• All supervisors must hold a current BCBA or BCBA-D in good standing.
  • Supervisors must complete an 8 hour Behavior Analytic Certification Board (BACB) approved training course.
  • Supervisors must have completed the BACB’s supervisor training module.
  • Supervisors must adhere to section 5.0 of the BACB Compliance Code.

But this is your career!  You don’t want the bare minimum. You should demand excellence!  We believe that an excellent supervisor is a top notch MENTOR.  This means that your supervisor:

M– Measures your skills through demonstrated competencies.

E – Exhibits expertise in your area of interest.

N – Navigates you through a competency-based & structured curriculum.

T – Tests your behavioral repertoire at the onset to identify strengths/weaknesses.

O – Offers ongoing collaboration after the supervised experience has ended.

R – Reinforces the skills necessary to build your clinical repertoire.

Finding a MENTOR is not impossible

Over the next few weeks, BAMnetwork will describe each of these characteristics and provide more detail on how you can identify someone that possesses this repertoire.  We are eager to help you begin the journey that will culminate in one of the most satisfying careers available.

Stay tuned for more posts!

Business and You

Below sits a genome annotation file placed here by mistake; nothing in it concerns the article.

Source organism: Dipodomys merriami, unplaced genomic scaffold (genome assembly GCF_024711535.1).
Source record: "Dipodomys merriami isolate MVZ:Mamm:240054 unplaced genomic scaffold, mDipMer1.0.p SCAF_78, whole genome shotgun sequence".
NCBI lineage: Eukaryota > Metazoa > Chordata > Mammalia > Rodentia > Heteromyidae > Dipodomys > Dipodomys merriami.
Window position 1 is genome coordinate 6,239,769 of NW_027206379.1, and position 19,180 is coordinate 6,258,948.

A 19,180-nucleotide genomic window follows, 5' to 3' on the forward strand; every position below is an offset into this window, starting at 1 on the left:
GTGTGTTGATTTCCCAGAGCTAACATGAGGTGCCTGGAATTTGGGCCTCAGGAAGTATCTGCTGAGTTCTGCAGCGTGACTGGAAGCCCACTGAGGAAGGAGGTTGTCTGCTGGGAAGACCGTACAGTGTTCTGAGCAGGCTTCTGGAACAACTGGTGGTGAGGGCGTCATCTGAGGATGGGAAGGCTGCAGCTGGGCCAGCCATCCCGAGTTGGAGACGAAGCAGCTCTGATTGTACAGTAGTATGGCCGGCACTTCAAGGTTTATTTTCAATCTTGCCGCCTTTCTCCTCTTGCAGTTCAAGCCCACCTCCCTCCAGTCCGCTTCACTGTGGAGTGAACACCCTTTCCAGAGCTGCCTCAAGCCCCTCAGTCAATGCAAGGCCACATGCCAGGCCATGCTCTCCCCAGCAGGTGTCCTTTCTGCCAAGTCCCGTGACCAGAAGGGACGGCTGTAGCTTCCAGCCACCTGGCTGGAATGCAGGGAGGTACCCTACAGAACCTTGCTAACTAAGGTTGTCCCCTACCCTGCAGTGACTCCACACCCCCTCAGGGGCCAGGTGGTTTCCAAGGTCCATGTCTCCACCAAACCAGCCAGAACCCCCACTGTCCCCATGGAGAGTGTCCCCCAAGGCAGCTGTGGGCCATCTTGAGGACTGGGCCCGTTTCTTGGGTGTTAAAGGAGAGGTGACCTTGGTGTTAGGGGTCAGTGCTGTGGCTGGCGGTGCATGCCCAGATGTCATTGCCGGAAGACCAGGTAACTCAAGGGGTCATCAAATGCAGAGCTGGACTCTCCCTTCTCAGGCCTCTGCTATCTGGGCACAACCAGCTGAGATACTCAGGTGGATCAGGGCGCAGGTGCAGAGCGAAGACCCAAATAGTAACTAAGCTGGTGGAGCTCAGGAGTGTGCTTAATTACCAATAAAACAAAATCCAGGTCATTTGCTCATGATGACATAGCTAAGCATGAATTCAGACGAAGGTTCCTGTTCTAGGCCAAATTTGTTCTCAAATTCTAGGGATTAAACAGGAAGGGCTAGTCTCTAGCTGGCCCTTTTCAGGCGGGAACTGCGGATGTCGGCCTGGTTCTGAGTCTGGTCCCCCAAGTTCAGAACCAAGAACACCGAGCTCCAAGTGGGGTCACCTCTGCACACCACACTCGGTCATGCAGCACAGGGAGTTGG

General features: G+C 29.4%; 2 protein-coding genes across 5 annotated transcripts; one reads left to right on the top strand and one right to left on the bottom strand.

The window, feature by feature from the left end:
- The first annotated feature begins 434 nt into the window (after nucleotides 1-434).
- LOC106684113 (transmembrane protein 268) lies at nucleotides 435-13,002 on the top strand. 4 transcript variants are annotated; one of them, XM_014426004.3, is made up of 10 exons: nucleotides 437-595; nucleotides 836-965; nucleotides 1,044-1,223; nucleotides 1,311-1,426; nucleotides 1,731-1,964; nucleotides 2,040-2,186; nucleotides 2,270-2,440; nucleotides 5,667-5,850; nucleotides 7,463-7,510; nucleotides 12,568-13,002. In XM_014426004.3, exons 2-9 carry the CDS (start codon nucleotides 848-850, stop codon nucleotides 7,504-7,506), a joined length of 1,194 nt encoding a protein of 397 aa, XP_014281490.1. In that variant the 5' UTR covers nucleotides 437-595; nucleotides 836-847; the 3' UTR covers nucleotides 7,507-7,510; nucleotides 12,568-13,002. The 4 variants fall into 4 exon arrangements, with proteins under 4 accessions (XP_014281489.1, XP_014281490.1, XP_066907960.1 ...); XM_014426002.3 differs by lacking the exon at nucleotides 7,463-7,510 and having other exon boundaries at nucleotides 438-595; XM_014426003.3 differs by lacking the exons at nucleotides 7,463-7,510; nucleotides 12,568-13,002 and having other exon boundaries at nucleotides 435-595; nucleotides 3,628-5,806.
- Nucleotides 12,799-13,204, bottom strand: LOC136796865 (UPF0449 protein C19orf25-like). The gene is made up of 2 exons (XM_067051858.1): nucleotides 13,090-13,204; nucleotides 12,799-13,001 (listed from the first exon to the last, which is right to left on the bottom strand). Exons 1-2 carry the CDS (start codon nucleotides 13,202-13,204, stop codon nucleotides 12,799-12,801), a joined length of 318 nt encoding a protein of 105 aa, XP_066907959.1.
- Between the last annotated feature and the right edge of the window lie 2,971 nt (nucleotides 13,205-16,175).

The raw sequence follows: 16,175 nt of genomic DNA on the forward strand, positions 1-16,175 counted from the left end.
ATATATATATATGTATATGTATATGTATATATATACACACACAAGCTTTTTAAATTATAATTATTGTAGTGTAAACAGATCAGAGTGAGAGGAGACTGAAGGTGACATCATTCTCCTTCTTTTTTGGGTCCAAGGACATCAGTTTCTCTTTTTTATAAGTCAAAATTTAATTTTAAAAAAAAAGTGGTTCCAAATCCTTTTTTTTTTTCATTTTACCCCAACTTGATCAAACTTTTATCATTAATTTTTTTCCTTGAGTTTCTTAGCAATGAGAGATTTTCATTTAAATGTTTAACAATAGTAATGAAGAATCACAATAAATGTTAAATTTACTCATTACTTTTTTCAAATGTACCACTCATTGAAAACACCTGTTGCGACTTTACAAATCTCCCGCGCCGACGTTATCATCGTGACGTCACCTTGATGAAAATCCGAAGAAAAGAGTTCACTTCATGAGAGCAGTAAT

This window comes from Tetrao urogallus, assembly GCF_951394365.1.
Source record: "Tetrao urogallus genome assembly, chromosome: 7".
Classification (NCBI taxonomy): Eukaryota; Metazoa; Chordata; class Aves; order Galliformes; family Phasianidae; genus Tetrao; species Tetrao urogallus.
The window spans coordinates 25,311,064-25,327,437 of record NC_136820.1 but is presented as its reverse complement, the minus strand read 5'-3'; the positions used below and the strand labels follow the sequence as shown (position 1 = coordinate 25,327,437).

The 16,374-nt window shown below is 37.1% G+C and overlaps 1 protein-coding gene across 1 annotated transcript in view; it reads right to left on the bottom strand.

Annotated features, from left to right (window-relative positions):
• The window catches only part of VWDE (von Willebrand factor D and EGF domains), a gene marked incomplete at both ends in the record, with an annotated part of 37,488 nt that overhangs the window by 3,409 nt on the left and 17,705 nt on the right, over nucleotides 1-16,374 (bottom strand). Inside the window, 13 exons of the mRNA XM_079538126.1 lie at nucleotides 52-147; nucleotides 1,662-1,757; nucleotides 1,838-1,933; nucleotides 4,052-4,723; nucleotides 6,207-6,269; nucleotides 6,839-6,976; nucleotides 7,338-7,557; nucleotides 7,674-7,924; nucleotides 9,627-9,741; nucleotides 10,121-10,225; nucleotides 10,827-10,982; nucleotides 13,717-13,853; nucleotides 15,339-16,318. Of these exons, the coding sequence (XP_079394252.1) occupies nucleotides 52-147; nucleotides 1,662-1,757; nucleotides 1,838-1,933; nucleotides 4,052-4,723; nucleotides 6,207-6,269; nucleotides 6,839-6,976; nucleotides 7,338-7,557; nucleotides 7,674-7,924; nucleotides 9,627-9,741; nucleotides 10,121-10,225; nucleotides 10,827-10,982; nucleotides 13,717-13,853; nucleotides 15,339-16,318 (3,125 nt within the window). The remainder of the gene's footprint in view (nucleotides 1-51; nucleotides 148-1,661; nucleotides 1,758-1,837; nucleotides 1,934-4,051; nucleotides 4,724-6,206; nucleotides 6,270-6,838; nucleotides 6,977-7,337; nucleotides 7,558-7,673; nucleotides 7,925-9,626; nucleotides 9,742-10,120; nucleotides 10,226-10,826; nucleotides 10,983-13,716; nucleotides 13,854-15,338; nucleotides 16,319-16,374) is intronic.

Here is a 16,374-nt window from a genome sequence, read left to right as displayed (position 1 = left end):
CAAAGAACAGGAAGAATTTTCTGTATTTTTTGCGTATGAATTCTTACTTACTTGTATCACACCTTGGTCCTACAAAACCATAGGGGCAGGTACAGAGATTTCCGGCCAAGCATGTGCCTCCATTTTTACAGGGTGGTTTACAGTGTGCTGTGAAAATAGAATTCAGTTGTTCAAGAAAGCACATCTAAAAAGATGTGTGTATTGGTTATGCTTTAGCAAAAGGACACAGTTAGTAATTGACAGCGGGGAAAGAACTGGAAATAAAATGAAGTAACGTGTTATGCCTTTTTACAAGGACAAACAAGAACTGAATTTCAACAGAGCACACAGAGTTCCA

Employees Concept with Word on Folder.While most behavior analysts receive copious training on clinical topics (i.e., assessment, measurement, treatment, etc.) relatively few learn tactics to impact employee behavior. This is troublesome when one considers the role of a masters-level behavior analyst. Most behavior analysts find themselves overseeing a group of direct care staff members who implement their behavior programs. This puts behavior analysts in a tricky position, they must be able to measure and influence employee behavior, but receive little or no training in this discipline when they were preparing to be clinicians. Fortunately, because we practice a science of behavior, what governs the behavior of our clients also governs the behavior of our employees. From that point-of-view we can then imagine that any problem with employees can be defined, measured, influenced by environmental manipulations, and resolved in a manner that is equitable for the company, the supervisors, and the employee. Organizational Behavior Management (also known as Performance Management) has an articulated set of procedures for accomplishing just such a task.